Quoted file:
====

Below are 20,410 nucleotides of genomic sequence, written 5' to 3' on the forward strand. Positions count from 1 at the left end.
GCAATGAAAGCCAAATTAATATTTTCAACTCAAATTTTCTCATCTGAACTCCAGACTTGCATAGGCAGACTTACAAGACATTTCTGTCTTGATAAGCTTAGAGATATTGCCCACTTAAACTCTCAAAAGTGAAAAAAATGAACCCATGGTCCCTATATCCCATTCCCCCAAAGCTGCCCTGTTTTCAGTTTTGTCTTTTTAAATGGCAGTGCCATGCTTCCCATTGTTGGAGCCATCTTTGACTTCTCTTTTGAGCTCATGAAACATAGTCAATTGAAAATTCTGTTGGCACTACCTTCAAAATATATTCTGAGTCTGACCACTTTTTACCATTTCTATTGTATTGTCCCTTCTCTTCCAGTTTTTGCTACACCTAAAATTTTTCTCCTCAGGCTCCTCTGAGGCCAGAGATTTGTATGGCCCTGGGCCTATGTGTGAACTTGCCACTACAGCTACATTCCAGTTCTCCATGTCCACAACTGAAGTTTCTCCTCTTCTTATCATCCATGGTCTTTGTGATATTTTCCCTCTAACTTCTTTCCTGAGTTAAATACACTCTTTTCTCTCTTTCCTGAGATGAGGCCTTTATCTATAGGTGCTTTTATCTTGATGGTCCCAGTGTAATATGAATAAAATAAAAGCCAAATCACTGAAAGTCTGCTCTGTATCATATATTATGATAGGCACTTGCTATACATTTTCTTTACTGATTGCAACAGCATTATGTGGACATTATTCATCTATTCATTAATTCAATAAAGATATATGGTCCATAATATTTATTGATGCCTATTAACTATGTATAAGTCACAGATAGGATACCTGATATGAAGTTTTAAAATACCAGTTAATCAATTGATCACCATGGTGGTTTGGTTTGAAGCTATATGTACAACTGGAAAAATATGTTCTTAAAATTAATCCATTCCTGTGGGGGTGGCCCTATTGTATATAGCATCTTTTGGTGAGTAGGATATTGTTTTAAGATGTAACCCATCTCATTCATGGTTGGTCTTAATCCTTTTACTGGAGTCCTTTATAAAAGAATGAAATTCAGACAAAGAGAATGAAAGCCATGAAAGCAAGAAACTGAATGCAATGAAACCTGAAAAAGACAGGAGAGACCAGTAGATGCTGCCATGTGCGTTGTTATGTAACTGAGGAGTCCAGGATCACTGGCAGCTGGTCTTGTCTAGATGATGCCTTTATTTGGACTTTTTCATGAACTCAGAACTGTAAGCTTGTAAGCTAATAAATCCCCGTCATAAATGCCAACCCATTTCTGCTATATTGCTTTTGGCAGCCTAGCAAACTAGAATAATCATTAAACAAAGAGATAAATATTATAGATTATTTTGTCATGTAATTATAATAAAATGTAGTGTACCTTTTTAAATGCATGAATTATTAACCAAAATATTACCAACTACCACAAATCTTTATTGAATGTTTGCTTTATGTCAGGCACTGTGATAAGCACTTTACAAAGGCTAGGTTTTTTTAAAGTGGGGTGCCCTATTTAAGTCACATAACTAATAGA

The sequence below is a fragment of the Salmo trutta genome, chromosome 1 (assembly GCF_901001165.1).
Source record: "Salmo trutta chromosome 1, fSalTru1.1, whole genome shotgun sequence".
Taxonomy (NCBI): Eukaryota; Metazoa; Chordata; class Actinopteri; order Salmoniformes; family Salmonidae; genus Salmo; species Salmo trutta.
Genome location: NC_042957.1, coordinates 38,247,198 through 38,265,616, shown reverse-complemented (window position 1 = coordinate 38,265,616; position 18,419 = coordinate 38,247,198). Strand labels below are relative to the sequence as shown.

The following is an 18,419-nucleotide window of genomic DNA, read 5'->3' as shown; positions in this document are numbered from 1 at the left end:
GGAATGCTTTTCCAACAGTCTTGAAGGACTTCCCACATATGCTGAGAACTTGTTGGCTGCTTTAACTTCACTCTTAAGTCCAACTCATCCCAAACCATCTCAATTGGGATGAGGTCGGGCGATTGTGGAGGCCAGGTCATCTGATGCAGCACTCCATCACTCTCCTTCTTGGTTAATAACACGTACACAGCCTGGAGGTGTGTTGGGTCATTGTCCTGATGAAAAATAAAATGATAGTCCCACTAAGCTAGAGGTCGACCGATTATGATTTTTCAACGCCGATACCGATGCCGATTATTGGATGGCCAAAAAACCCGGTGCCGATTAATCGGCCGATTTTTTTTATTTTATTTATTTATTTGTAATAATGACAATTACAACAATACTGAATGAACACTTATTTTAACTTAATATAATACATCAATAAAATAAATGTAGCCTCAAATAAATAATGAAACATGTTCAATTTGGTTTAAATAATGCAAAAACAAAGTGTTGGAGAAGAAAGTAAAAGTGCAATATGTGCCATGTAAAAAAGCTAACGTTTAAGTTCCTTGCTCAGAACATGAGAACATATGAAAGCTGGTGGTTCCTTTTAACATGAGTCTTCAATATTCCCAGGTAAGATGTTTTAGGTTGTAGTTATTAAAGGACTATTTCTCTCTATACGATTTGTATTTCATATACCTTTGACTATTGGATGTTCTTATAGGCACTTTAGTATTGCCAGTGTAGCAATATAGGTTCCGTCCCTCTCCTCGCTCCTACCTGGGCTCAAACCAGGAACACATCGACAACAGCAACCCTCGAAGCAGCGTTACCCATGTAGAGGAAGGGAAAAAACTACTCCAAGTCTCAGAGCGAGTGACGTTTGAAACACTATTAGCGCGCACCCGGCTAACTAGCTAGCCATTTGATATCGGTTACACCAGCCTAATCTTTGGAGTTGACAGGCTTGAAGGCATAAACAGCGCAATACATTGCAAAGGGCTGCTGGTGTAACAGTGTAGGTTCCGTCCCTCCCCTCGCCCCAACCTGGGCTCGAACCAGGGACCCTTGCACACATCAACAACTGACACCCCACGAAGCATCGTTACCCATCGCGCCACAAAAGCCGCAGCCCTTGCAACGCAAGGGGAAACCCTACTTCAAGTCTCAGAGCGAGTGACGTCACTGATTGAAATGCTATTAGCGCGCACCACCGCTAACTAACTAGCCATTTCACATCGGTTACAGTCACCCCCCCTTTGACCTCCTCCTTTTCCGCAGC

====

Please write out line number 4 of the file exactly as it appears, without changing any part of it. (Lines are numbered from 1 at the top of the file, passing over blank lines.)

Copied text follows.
Source record: "Salmo trutta chromosome 1, fSalTru1.1, whole genome shotgun sequence".